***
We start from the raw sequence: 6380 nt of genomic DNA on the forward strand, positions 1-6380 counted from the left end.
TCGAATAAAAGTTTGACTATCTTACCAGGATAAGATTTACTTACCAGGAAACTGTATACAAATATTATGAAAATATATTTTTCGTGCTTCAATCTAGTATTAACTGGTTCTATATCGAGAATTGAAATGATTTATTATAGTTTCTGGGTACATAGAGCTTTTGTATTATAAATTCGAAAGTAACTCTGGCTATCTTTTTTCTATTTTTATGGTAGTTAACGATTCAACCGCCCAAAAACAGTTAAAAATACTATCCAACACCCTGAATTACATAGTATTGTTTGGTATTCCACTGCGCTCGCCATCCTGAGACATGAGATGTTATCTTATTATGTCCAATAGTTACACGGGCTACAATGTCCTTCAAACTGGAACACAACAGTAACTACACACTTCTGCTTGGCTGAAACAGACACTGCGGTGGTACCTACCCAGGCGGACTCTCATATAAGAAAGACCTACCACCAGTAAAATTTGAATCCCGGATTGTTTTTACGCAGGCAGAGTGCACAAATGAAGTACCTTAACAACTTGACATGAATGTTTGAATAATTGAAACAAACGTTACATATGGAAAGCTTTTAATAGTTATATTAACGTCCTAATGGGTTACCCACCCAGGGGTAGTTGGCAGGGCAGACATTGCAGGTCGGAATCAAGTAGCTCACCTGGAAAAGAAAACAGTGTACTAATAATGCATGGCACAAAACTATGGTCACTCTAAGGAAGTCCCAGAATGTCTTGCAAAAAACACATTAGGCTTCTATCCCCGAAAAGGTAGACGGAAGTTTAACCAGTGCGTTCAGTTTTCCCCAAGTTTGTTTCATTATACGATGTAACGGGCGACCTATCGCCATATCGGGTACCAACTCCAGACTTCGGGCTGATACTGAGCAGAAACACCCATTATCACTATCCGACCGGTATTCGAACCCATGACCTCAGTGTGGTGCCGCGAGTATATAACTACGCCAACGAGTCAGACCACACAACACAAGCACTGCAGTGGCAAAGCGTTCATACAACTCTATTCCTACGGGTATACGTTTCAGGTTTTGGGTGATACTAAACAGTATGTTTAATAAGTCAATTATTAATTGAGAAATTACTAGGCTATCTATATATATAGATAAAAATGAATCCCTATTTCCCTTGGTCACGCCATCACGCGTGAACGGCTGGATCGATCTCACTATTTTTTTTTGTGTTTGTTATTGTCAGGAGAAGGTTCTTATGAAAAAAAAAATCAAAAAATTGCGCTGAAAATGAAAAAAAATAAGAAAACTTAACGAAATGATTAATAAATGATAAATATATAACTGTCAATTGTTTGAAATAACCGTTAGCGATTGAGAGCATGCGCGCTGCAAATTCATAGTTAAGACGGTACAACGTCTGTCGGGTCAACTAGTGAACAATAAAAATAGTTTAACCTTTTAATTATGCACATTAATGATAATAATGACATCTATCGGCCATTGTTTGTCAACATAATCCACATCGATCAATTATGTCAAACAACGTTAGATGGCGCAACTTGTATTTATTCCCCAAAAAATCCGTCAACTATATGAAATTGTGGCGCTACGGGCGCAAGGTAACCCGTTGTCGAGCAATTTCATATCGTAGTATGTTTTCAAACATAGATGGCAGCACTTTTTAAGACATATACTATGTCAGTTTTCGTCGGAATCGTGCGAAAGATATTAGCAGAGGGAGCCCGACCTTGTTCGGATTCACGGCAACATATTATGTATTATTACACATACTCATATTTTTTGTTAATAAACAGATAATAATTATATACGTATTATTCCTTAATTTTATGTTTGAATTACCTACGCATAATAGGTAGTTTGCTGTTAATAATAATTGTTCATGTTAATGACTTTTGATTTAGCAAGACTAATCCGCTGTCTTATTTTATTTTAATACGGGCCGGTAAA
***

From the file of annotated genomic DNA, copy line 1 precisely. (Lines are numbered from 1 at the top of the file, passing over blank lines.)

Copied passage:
We start from the raw sequence: 6380 nt of genomic DNA on the forward strand, positions 1-6380 counted from the left end.